More than 100 Year Two urban planning and design students visited different neighbourhoods in Suzhou as part of a collaboration in teaching between two modules taught at Xi’an Jiaotong-Liverpool University.
The students were studying on modules on ‘Neighbourhood Planning’ (CDE110) and ‘Skills for Planning Practice’ (CDE108) that are part of the BA Urban Planning and Design programme.
The neighbourhoods they visited included a large resettlement area for original residents of the Suzhou Industrial Park area, traditional neighbourhoods in downtown Suzhou and modern, gated neighbourhoods in Suzhou Industrial Park.
To visit the resettlement and Taohuawu areas in downtown Suzhou, students were divided into 24 groups and undertook an analysis of both areas. Each team was designated an area of 400 meters by 400 meters and asked to evaluate its density, accessibility, facilities and the quality of the public space.
In the afternoon, students were divided into three groups and visited three gated neighbourhoods, Paris Impression, Eton Town, and the Australian Garden. Local community staff and property management offices introduced students to the neighbourhoods, residents, and planning concepts. In addition, they shared daily management planning issues and answered students' questions about neighbourhood design and management.
At the end of the trip, students visited the high-end gated neighbourhoods near Jingji Lake in Suzhou Industrial Park.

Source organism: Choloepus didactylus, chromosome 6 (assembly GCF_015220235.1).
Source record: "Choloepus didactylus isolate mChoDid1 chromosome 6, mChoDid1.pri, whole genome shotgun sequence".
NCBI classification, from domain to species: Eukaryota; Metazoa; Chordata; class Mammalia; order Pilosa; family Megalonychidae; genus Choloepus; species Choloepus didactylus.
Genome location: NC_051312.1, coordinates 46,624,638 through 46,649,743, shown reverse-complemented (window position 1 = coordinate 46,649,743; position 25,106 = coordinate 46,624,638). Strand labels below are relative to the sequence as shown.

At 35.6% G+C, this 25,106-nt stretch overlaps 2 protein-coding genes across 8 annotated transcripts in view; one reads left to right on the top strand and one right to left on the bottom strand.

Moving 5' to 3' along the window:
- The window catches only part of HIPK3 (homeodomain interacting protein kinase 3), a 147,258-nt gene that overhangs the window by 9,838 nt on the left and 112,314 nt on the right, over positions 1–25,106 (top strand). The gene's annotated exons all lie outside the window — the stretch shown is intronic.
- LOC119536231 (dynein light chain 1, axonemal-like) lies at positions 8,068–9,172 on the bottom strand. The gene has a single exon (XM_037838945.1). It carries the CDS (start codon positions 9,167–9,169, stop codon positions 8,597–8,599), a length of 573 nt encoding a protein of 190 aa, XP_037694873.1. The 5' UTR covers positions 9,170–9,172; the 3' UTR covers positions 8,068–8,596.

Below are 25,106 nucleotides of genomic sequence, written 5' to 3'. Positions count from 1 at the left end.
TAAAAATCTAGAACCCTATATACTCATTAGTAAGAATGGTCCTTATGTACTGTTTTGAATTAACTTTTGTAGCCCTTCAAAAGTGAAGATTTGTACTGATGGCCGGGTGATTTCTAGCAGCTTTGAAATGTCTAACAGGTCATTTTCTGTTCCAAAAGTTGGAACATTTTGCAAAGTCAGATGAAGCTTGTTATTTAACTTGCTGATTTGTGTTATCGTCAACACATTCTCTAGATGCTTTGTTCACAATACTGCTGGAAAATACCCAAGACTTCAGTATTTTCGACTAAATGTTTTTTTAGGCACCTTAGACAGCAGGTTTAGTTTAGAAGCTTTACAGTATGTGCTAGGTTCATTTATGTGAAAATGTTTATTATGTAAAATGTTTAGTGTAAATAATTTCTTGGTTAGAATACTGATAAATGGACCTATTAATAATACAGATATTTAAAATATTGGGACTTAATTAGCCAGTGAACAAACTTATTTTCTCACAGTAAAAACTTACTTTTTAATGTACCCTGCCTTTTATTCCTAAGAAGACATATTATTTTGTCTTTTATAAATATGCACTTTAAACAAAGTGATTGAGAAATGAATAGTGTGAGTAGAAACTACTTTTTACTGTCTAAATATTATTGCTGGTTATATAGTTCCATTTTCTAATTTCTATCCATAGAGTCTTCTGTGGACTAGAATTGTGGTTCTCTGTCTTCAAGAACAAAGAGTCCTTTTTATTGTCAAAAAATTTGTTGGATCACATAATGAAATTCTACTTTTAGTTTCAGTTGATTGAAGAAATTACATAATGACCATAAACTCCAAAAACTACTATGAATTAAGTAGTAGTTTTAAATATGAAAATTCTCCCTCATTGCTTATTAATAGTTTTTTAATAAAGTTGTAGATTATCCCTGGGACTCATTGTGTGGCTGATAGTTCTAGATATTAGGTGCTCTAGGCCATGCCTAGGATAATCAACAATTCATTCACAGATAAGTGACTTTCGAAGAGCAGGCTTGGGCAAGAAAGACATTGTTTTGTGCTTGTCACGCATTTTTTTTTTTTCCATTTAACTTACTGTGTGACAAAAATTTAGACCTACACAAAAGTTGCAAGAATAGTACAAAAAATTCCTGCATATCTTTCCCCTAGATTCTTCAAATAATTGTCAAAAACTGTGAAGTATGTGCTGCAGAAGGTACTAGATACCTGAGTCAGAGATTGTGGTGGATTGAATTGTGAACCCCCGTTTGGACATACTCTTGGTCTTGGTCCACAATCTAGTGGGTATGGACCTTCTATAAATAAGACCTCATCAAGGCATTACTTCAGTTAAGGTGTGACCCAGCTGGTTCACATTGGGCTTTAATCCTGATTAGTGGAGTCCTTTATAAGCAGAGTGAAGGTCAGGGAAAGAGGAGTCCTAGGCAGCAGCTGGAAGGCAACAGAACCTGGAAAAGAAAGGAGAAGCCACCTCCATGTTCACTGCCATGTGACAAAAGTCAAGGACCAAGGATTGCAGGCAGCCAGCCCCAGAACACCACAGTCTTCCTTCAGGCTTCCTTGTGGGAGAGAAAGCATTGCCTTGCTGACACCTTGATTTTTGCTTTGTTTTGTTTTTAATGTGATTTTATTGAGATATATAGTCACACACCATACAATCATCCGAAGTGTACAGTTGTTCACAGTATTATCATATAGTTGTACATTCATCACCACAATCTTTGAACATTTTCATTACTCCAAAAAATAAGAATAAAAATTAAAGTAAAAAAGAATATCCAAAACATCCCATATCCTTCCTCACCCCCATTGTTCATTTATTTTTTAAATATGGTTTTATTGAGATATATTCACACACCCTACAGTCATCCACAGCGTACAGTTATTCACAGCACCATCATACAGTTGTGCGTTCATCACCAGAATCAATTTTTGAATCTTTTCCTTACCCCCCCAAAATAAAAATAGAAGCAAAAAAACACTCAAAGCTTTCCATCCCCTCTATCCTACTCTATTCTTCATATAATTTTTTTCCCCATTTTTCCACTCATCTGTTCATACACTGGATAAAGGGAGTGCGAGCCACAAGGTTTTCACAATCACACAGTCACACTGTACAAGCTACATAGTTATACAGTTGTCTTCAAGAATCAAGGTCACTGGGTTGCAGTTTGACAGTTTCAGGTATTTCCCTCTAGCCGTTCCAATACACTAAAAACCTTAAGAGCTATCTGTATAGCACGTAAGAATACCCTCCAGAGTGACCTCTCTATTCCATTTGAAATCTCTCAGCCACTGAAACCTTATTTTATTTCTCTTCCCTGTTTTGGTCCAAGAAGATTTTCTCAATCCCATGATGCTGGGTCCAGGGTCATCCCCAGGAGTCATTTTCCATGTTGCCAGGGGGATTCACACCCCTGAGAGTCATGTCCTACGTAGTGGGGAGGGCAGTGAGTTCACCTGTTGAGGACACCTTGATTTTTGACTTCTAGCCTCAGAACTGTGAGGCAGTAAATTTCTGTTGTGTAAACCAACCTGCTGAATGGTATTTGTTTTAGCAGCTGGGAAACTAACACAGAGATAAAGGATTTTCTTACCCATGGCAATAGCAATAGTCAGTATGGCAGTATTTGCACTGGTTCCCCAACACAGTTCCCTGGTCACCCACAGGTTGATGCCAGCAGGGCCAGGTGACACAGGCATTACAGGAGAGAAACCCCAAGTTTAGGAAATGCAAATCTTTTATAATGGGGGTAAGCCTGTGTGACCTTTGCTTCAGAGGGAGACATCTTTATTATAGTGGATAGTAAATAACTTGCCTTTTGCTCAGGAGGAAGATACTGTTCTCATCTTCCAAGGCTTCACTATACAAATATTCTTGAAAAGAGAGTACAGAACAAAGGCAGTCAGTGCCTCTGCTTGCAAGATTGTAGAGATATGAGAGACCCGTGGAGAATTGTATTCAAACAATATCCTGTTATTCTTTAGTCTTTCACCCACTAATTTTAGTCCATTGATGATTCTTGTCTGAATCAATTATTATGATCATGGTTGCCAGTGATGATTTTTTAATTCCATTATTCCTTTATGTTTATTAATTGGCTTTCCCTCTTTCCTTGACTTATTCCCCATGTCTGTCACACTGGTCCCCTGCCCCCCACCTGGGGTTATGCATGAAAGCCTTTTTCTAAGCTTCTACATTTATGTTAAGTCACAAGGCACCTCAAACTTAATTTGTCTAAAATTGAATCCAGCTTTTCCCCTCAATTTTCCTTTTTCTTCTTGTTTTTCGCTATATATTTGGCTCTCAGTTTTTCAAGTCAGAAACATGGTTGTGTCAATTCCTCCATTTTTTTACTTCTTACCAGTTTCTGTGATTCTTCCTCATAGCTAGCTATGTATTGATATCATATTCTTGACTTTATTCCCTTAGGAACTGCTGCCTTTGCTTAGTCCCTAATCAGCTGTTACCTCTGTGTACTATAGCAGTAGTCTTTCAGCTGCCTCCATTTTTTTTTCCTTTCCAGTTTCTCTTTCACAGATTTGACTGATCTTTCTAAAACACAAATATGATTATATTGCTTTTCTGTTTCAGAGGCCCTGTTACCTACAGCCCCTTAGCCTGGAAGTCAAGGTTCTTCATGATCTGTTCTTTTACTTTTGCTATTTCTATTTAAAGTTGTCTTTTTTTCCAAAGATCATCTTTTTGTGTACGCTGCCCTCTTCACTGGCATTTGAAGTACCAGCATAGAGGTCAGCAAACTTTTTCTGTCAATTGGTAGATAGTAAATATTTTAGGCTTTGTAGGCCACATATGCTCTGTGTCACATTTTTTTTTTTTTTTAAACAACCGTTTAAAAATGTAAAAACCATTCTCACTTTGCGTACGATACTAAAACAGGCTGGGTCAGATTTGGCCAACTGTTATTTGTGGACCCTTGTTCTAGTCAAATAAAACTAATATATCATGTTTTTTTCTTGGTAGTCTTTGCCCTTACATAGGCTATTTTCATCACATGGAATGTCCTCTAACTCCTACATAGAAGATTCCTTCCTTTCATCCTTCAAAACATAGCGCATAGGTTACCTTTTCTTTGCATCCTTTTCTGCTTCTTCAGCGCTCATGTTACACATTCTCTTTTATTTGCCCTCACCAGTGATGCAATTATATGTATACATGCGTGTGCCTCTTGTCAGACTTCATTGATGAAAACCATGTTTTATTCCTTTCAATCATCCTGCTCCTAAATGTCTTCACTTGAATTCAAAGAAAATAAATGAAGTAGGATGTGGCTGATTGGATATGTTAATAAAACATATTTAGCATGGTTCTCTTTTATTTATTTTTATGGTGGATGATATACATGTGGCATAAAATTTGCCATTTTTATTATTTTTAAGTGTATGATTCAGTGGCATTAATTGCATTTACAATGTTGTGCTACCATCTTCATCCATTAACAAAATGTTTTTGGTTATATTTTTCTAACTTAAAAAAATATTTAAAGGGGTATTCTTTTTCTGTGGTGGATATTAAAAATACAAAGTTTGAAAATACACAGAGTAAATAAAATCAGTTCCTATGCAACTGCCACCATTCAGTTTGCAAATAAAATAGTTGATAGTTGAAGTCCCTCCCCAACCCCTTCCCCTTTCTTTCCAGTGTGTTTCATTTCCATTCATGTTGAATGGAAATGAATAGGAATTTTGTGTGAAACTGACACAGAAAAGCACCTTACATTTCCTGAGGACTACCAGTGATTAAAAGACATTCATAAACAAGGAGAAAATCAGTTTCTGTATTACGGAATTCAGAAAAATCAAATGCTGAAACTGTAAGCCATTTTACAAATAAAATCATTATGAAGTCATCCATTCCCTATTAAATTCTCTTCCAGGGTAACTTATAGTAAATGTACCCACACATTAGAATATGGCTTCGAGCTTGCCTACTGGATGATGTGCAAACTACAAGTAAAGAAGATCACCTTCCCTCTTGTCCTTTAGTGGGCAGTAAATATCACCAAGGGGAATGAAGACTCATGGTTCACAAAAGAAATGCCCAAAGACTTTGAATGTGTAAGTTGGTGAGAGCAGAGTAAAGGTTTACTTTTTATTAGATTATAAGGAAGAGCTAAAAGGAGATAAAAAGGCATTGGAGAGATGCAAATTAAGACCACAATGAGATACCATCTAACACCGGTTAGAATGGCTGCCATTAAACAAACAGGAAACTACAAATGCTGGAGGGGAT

Student Randy Rizal said: “This fieldtrip has really opened my eyes and made me understand a neighbourhood better in terms of people's needs. There were some aspects a neighbourhood needs that were at first unimaginable to me and possibly many others. The fieldtrip made me understand Chinese neighbourhoods better.”
After the fieldtrip, students worked on their joint module group project. For the module on ‘Skills for Planning Practice’ students were asked to find solutions to creating more walkable access for local residents to visit and enjoy a waterfront park.
At the same time, for the ‘Neighbourhood Planning’ module, students were required to undertake a comprehensive analysis of their assigned neighbourhood to understand local needs. This involved collective work among different groups who each made a model of their own neighbourhood, which they then put together for a comprehensive view of the larger area. Students needed to learn how to link their area with the surrounding neighbourhoods to improve connections between them.
The two modules had a joint final presentation, reviewed by a panel of all tutors and teaching assistant Aura Istrate, as well as invited guests including Pietro Calogero and Raffaele Pernice, from the Department of Urban Planning and Design, and Harry den Hartog, director of Urban Language Lab.
At the end of the review, Flo Vannoorbeeck, Christian Nolf and Pietro Calogero gave concluding remarks to students.
Dr Nolf said: “This experiment of two modules working together was very insightful helping students understand local context much better before they start to make designs.”
Dr Calogero said he was very impressed that students managed to work with multiple scales.
The instructors for ‘Skills for Planning Practice’ were Christian Nolf, Flo Vannoorbeeck and Aura Istrate, and for ‘Neighbourhood Planning’ were Ying Chang and Alainna Thomas. The fieldtrip was organised by Ying Chang with support from Suzhou Industrial Park East Lakeside Community Management Committee.